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5. Optimization > Hill Climbing

Hill Climbing

Randomly trying different solutions is very inefficient because it does not take advantage of the good solutions that have already been discovered. In our example, a schedule with a low overall cost is probably similar to other schedules that have a low cost. Because random optimization jumps around, it won’t automatically look at similar schedules to locate the good ones that have already been found.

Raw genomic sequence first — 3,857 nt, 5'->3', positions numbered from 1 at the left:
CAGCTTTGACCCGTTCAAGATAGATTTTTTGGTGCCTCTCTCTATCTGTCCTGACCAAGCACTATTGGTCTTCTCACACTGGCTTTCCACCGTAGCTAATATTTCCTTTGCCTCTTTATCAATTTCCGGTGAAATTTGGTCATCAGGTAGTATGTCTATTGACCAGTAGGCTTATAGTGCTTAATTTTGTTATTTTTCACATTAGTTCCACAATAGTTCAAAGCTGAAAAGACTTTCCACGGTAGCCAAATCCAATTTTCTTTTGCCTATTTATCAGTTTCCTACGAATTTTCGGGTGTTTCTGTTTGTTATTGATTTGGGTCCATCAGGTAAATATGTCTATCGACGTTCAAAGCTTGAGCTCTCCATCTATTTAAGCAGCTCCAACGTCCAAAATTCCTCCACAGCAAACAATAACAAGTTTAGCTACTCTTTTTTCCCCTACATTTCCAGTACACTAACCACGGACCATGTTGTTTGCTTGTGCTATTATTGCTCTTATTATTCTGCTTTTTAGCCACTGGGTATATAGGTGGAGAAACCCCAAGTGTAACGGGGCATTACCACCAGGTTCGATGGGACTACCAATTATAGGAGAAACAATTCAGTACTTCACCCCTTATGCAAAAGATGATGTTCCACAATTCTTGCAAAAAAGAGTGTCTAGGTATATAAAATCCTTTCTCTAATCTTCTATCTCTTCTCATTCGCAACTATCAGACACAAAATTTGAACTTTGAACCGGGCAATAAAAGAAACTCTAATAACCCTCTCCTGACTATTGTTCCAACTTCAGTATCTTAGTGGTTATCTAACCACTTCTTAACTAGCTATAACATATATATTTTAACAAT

An alternate method of random searching is called hill climbing. Hill climbing starts with a random solution and looks at the set of neighboring solutions for those that are better (have a lower cost function). This is analogous to going down a hill, as shown in Figure 5-1.


  

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